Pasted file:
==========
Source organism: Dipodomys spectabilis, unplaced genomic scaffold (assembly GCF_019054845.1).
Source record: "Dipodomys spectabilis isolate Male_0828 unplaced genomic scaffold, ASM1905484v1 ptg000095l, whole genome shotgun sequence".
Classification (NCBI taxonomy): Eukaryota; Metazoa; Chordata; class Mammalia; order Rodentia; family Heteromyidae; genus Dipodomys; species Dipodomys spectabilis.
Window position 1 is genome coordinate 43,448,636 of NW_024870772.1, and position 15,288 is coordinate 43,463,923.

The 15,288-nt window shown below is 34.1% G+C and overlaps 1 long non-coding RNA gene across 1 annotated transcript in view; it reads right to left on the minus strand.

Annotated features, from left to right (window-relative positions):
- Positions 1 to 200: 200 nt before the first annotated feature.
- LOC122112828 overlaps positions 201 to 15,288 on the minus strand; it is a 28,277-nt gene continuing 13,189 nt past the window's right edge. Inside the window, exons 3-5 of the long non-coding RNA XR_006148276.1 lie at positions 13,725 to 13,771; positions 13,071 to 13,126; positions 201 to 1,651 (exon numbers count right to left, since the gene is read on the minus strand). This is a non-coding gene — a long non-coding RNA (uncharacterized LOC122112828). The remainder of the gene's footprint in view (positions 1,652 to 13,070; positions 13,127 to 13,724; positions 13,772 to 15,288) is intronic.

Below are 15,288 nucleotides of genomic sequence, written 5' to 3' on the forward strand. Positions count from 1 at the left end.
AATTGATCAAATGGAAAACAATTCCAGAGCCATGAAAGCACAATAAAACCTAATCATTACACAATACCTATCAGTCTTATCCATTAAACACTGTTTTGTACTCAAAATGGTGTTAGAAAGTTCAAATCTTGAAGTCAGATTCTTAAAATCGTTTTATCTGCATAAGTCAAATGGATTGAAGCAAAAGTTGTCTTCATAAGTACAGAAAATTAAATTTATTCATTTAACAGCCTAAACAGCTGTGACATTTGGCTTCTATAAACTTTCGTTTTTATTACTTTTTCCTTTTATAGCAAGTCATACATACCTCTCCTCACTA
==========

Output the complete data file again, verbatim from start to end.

Source organism: Dipodomys spectabilis, unplaced genomic scaffold (assembly GCF_019054845.1).
Source record: "Dipodomys spectabilis isolate Male_0828 unplaced genomic scaffold, ASM1905484v1 ptg000095l, whole genome shotgun sequence".
Classification (NCBI taxonomy): Eukaryota; Metazoa; Chordata; class Mammalia; order Rodentia; family Heteromyidae; genus Dipodomys; species Dipodomys spectabilis.
Window position 1 is genome coordinate 43,448,636 of NW_024870772.1, and position 15,288 is coordinate 43,463,923.

The 15,288-nt window shown below is 34.1% G+C and overlaps 1 long non-coding RNA gene across 1 annotated transcript in view; it reads right to left on the minus strand.

Annotated features, from left to right (window-relative positions):
- Positions 1 to 200: 200 nt before the first annotated feature.
- LOC122112828 overlaps positions 201 to 15,288 on the minus strand; it is a 28,277-nt gene continuing 13,189 nt past the window's right edge. Inside the window, exons 3-5 of the long non-coding RNA XR_006148276.1 lie at positions 13,725 to 13,771; positions 13,071 to 13,126; positions 201 to 1,651 (exon numbers count right to left, since the gene is read on the minus strand). This is a non-coding gene — a long non-coding RNA (uncharacterized LOC122112828). The remainder of the gene's footprint in view (positions 1,652 to 13,070; positions 13,127 to 13,724; positions 13,772 to 15,288) is intronic.

Below are 15,288 nucleotides of genomic sequence, written 5' to 3' on the forward strand. Positions count from 1 at the left end.
AATTGATCAAATGGAAAACAATTCCAGAGCCATGAAAGCACAATAAAACCTAATCATTACACAATACCTATCAGTCTTATCCATTAAACACTGTTTTGTACTCAAAATGGTGTTAGAAAGTTCAAATCTTGAAGTCAGATTCTTAAAATCGTTTTATCTGCATAAGTCAAATGGATTGAAGCAAAAGTTGTCTTCATAAGTACAGAAAATTAAATTTATTCATTTAACAGCCTAAACAGCTGTGACATTTGGCTTCTATAAACTTTCGTTTTTATTACTTTTTCCTTTTATAGCAAGTCATACATACCTCTCCTCACTA